Nature's fireworks: Mexico's Popocatepetl volcano began spewing ash and glowing rock on Christmas morning

Nature's fireworks: Mexico's Popocatepetl volcano began spewing ash and glowing rock on Christmas morning
Mexican authorities have issued an alert after the Popocatepetl volcano began spewing ash and gasses on Christmas Day.

The 17,797-foot volcano is located just 45 miles southeast of the capital Mexico City.

The country's disaster prevention agency on Wednesday issued a level two 'yellow volcanic alert' stemming from more than two hours of tremors and gas emissions from Popocatepetl.


The level 2 yellow alert is two phases below the red alert that triggers evacuation preparations.

The peak in San Nicholas de los Ranchos began discharging ash and 'incandescent material' just before 5am local time on Wednesday.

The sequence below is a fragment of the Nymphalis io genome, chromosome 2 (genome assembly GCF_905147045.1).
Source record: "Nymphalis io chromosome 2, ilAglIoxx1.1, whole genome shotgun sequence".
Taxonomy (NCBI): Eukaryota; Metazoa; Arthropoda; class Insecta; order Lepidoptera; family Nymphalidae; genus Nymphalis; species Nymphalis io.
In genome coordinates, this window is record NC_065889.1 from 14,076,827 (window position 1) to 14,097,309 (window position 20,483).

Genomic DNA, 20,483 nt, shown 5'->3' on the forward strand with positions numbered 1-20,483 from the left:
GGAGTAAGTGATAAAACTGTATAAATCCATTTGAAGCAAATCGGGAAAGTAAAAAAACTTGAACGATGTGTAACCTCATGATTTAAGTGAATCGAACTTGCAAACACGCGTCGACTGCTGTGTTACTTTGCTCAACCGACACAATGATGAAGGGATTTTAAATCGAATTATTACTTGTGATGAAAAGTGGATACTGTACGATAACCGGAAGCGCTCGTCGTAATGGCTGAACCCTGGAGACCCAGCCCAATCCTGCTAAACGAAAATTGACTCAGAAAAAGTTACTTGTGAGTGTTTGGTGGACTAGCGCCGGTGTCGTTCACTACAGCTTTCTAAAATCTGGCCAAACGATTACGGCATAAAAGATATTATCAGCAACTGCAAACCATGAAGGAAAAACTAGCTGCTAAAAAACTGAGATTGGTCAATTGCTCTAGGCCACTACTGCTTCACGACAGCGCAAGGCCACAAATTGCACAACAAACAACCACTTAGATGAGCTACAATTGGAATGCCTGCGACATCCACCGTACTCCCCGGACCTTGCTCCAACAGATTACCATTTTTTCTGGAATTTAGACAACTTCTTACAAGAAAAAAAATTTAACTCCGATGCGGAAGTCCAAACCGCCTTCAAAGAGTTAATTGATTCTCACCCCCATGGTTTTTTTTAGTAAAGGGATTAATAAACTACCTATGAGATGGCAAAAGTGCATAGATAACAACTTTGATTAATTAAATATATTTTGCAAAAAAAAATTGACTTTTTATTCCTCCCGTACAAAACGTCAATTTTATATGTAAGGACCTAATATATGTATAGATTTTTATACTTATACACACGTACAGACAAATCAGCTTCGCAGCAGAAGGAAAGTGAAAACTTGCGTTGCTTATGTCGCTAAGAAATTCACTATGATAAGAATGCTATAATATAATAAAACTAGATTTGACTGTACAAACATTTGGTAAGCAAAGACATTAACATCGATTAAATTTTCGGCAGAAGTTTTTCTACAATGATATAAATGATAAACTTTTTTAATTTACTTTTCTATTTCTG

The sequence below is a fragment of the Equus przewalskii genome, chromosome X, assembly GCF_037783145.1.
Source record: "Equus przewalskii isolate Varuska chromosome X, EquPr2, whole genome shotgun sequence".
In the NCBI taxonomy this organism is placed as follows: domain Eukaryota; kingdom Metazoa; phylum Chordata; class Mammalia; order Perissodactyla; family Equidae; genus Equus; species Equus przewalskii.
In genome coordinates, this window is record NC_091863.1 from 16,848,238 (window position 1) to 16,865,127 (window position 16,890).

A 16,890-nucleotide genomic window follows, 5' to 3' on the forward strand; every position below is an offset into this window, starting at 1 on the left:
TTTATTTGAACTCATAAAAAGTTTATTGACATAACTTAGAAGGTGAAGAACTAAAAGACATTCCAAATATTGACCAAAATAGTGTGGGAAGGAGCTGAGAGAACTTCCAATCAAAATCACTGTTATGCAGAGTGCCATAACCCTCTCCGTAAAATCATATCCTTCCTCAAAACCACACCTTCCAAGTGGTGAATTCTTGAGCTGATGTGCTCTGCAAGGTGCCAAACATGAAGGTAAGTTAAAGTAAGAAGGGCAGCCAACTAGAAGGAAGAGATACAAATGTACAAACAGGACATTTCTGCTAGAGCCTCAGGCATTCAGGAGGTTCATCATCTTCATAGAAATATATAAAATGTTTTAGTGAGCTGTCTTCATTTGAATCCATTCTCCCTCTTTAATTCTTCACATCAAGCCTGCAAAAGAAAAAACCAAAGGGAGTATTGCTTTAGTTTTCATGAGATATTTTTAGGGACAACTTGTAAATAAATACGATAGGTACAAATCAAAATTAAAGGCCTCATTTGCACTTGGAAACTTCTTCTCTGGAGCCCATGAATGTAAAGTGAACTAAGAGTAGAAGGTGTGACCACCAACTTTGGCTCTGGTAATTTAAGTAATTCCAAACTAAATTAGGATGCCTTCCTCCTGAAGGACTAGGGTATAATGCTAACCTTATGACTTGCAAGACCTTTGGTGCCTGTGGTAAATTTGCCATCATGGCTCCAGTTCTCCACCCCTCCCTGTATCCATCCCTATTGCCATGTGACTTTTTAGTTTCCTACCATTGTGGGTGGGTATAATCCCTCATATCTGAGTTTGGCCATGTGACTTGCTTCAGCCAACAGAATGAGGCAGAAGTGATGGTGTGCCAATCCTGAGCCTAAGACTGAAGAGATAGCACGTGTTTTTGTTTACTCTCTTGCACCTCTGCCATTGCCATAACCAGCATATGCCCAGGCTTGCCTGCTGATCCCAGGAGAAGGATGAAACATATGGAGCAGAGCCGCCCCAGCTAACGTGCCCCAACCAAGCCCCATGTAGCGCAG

Some 25 million people live within about 60 miles of the mountain's crater.

Popocatepetl had been particularly active early this year, but calmed a bit until the most recent spate of activity in November.

A day after Thanksgiving, a KLM flight from Amsterdam to Mexico City was forced to turn around and return to the Netherlands due to volcanic acuity from Popocatepetl.

Back in March, an outburst at the crater hurled glowing rock down its slopes and sent ash shooting into the sky.

Popocatepetl has been erupting periodically since 1994, and a major outburst in 2000 forced the evacuation of nearly 50,000 residents in three states surrounding the peak.